Farron “Gato” Lomakema, who teaches the alternative program at HJSHS, said he was concerned about how this issue evolved.

“I cannot comprehend how you listened to a few complaints,” he said about the Hopi Tribal Council’s decision to replace HJSHS Governing Board with HBE. “I’ve always been critical of the Hopi Tribal Council. This decision has left a lot of parents and teachers wondering.”

Lomakema said a lot of teachers are now considering leaving.

“This is like saying ‘you’re nothing,’ “he said. “This could have been handled in a more timely manner.”

Lomakema said he was also concerned about the lack of discipline at HJSHS this year as nothing was done to curb tardies and there were students who didn’t show teachers any respect. He said the discipline for students caught smoking wasn’t enough.

“Some of the students would laugh at security and talk back to the teachers,” he said. “I’m not here to be their friend. Some cuss me out, but that doesn’t bother me because I’m doing my job. We should not let the kids control the school because I feel that’s what’s happening now…A small percent is doing this, but it puts a bad name on the rest of us.”

Lomakema also criticized the tribe for not doing anything about social issues such as drugs and alcohol.

Doris Sekayumptewa, a former HJSHS Governing Board member, said it was “heartbreaking” when the Hopi Tribal Council removed the HJSHS Governing Board because they removed officials who were elected.

“It was like our votes meant nothing,” she said.

Sekayumptewa questioned how this will impact the school’s accreditation.

“We have good teachers here. It’s hard to get them here. You need to be trained. You’re not trained,” she told the HBE members about their school board governing duties.

Sekayumptewa questioned whether the Hopi Tribal Council had the right to remove the HJSHS Governing Board.

David Talayumptewa, chairman of the Hopi Tribal Council’s Health and Education Committee, said they had to review academic achievement, governance and curriculum at HJSHS.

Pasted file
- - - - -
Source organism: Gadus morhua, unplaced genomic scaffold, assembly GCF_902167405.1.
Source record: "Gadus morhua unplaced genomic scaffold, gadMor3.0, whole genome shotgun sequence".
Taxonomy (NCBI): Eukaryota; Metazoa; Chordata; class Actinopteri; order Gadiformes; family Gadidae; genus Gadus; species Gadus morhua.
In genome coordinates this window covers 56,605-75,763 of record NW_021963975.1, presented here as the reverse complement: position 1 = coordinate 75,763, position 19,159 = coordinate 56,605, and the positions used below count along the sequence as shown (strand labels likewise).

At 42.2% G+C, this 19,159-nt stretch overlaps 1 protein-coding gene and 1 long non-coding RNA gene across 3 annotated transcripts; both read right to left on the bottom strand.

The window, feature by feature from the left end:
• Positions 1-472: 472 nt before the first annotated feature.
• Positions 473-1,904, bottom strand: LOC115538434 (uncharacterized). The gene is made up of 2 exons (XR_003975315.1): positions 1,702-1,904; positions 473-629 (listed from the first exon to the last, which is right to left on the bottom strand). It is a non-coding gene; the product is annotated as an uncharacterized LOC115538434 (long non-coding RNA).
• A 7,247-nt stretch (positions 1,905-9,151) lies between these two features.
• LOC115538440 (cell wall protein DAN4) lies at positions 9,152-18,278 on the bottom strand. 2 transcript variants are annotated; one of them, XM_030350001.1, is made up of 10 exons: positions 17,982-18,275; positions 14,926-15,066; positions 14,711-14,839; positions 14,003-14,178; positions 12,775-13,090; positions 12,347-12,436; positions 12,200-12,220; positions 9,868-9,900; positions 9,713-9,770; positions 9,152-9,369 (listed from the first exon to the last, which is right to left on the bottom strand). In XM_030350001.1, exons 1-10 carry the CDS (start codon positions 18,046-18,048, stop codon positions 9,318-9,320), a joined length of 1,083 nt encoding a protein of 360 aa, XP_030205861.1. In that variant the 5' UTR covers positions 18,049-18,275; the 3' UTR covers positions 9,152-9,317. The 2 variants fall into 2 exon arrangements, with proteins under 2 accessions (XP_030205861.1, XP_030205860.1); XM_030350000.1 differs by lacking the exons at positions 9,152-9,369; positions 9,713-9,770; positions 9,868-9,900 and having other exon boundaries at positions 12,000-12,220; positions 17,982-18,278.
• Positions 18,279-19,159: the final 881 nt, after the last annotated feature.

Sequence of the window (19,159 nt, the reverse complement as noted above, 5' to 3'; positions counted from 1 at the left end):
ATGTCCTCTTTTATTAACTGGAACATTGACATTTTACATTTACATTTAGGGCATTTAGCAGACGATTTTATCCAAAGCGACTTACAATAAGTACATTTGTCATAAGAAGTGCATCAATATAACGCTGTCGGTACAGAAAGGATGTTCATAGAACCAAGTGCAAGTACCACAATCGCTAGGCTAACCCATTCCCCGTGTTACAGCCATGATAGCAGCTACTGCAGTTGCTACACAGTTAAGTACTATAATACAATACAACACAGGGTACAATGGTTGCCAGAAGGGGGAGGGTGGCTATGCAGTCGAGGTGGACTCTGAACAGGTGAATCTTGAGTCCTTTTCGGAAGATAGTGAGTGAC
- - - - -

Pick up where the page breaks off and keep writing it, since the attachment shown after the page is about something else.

HJSHS Dean of Students Charlene Youvella, one of the administrators who did not have her contract renewed, said teachers at HJSHS have problems with classroom management.

“It’s good to have constructive criticism, but we all have a responsibility, not just one individual,” she said.

Youvella said suspending students doesn’t help the problem.

Looking forward

Madonna Dawasevama said a work session is needed and she always offers solutions. She said it was time to go forward.

“Hopi High School is still a great place to learn,” she said.

Laverne Lomakema, a math teacher at Hopi High, said she was confused how it got to this point because at no time were teachers asked for their input. She said nobody knows what goes on except for the teachers and students. She said the issues for the past several weeks have distracted the students.

“It’s not fair to have this without the teachers input,” she said. “When will we be heard and have our voice out?”

President Dawasevama thanked the public for their concerns.

“I am a parent. I also have two of my kids here. I want to take care of all of this, but it’s hard,” he said.

Steven Berbeco, superintendent of HJSHS, started the meeting by saying he was in a unique positon of being a superintendent without a board. That soon changed as the HBE members were sworn in and then elected officers among themselves.

President Dawasevama said HBE has a lot of work to do. He noted that the board represents several other schools.

“Most of us will do our best for our kids,” he said. “Obviously you care about the kids.”

Board member Uberta Mowa said the issues are bigger here than they are used to dealing with at the elementary schools.

Comments

Comments are not posted immediately. Submissions must adhere to our Use of Service Terms of Use agreement. Rambling or nonsensical comments may not be posted. Comment submissions may not exceed a 200 word limit, and in order for us to reasonably manage this feature we may limit excessive comment entries.

Use the comment form below to begin a discussion about this content.